Worse are the times when you find yourself flying alongside an enemy, and must use the joypad to stay level with them while violent lurches to the left or right are used to ram them into submission. As with the 180 turn, it's a move that the controller struggles to consistently recognise and the combat feels random and intangible as a result. Finally, you may end up leaping from your dragon to clobber the enemy pilot yourself. In these instances, it's really just a glorified Quick Time Event, as you follow the on-screen cues to trigger the attack sequence. Fail to "move the left stick" in time and you magically reappear on your dragon and keep flying.
So, essentially, the dragon combat in a game that hinges on the core concept of dragon combat is an unappealing mixture of button mashing, button matching and imprecise joypad shaking. It's both tediously simplistic and needlessly fiddly at the same time. It is, as Kristan would surely say, an enormous faff. Fighting on the ground is even less edifying, a simplified version of melee games like Samurai Warriors in which you steer your dragon around like a tank (using the analogue stick for control, all of a sudden) in an attempt to destroy the required number of stiffly animated soldiers. Just landing is a chore, as sometimes your dragon simply hovers without touching down, and the camera flails like a fish once tethered to the ground.
Worse, the game funnels you into situations that seem to actively highlight the shortcomings of the game engine. An early mission requires you to assault a fortress by shooting out the spotlights, before flying inside to extinguish four signal fires. Not only is the camera horribly incapable of coping with the enclosed environment - often giving you glimpses inside solid objects or even the hollowed-out polygons of your dragon - but the objective itself reeks of lazy game design. The four signal fires have canopies hanging over them, which you must dislodge to snuff them out. You breathe fire on the ropes. Nothing. You swipe them with your claws. They don't even move and even pass through your body as you fly at them. Finally, you realise you can lock-on to these static objects and zoom in for the attack. Only then do they become tangible, and only then do your strikes have any effect. Once the canopy is dropped you're crudely blasted back outside and have to face down another wave of enemies, and blast another spotlight, before you can get back inside and tackle the next fire. It's fussy, nonsensical and old-fashioned "repeat the pattern" game design and this out-dated approach recurs again and again throughout the game during both regular combat and boss battles.
But at least Lair has its looks, right? It's a game you can use to show off your overdraft-busting flatscreen? Well, not quite. For a game that has been heralded as the poster child for the glory of the 1080p PS3 experience, Lair is pretty grisly once you look past the glittery exterior. The frame rate bounces up and down like Oprah's calorie intake, while the immediate wow factor of the graphics is shortlived. The sensation of flying above an epic battle is somewhat undermined when you notice that the soldiers are all standing in neat lines, all repeating the same frames of animation and using the same character models. The undulating water effects are beautiful up close, but from high in the sky the ocean becomes a patchwork of squares, all looping the same waves. Dry land has the opposite problem. Soaring near the clouds, the terrain below looks rich and detailed but when the game asks you to swoop down to earth, textures begin clumsily popping in as you stutter over them. Urk.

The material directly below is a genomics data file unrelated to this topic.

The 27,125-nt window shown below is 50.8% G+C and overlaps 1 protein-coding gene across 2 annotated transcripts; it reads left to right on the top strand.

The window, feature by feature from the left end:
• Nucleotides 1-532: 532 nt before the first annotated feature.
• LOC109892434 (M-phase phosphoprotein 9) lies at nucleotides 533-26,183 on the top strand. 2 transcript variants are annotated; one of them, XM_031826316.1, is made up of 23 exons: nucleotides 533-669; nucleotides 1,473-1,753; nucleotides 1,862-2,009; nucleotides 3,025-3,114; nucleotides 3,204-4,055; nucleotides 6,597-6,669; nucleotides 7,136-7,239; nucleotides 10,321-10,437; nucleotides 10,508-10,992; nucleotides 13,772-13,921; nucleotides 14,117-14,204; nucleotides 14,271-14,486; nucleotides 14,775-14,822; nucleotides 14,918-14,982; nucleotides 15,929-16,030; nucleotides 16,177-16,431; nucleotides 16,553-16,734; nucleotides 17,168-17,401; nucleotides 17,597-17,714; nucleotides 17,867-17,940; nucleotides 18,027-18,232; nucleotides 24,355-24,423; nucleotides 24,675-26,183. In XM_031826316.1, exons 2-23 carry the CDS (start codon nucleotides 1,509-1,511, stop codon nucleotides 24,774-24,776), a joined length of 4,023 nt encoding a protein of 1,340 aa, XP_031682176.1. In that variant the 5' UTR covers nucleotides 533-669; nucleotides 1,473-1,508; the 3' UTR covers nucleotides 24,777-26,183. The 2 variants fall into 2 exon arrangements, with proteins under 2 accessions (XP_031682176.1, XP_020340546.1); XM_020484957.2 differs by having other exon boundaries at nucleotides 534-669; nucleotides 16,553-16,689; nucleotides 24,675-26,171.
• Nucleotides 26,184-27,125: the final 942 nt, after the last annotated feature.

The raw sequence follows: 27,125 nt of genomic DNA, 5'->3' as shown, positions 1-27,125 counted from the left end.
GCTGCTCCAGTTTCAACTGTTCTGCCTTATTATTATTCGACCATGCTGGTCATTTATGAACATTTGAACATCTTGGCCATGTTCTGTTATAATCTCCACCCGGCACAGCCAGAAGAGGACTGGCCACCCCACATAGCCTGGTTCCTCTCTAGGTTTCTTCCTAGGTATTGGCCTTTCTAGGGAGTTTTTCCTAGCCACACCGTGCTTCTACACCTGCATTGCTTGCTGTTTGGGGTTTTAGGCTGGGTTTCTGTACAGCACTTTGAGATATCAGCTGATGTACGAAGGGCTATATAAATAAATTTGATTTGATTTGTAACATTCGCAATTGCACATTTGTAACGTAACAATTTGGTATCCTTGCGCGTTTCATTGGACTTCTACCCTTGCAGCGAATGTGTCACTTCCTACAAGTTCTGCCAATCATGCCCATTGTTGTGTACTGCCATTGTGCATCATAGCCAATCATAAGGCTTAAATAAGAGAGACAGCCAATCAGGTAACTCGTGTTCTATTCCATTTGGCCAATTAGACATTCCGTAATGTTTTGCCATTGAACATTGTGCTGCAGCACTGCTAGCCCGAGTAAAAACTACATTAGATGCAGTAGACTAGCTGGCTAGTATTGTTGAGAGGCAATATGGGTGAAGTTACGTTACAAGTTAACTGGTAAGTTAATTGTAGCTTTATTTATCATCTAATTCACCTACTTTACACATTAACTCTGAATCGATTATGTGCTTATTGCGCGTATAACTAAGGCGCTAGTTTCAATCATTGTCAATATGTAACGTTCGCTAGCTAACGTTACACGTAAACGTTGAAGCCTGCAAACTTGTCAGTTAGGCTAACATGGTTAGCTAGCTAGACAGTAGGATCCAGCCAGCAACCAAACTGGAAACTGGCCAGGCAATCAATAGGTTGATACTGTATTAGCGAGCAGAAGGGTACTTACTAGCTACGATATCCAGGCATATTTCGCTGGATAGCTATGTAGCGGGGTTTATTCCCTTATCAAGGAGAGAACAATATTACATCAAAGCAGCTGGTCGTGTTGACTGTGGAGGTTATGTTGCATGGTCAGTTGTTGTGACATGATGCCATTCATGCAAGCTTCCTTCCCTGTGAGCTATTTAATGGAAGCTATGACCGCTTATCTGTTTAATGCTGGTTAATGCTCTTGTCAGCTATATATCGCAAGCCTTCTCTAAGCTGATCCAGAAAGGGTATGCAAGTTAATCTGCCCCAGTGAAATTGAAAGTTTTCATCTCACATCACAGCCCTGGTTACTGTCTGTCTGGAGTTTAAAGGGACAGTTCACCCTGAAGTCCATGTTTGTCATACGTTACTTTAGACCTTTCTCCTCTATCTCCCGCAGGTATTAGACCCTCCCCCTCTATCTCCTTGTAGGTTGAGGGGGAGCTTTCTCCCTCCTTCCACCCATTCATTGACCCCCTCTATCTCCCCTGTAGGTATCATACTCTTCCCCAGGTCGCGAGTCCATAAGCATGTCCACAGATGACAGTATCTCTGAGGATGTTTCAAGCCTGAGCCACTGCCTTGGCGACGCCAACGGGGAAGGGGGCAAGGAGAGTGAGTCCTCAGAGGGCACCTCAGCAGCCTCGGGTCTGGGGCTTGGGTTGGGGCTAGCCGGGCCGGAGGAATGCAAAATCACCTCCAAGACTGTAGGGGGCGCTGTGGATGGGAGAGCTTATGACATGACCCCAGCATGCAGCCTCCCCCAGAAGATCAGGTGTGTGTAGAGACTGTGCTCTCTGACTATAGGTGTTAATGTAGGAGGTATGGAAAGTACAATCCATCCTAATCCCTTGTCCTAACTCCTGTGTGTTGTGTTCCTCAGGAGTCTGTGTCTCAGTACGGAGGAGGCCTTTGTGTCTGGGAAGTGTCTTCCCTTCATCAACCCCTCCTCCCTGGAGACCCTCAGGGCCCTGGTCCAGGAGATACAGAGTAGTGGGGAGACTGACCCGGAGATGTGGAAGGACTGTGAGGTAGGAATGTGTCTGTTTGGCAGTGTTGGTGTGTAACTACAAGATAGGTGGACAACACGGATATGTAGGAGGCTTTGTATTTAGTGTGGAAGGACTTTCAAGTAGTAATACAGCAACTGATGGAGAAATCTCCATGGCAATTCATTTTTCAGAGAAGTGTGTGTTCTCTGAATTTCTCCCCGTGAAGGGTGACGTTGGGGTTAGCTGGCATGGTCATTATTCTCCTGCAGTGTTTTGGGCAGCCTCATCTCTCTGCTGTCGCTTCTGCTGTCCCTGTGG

If the game were inspiring and absorbing in either narrative or gameplay then such technical hiccups would be unfortunate - Oblivion, for example, features plenty of egregious visual blemishes yet still sucks you in for the long haul - but Lair has precious little to offer beyond its initial short-lived "Ooh!" factor. There are just fourteen missions, and repetition soon becomes a problem. Protect these things! Destroy those! More enemy dragons are approaching! Everything comes in pre-determined waves, like Space Invaders without the lo-fi charm, while the gameplay is constantly interrupted for more cutscenes showing the arrival of new enemies or the destruction of scenery. Rather than being seamlessly woven into the action, these scenes are awkward intrusions full of juddering recycled animation. For all its free-roaming appearances, you're still hemmed into an invisible sphere, unable to travel too far from the battle in any direction. The whole experience, from bottom to top, is clunky and deeply disappointing.
Lair, sadly, is a classic example of the apocryphal polished turd. Strip away the HD bluster and the game beneath is little more than a basic PS2 shooter with a makeover. The derided motion sensing controls can be grasped with just a little patience but the game simply doesn't offer anything to justify even that small investment. Even with the controls mastered, even with the numerous technical flaws ignored, the game remains shallow and repetitive, devoid of drama and reliant on sound and fury to disguise the fact that at its heart is a rather shoddily constructed collection of hoary old clichés.
4 / 10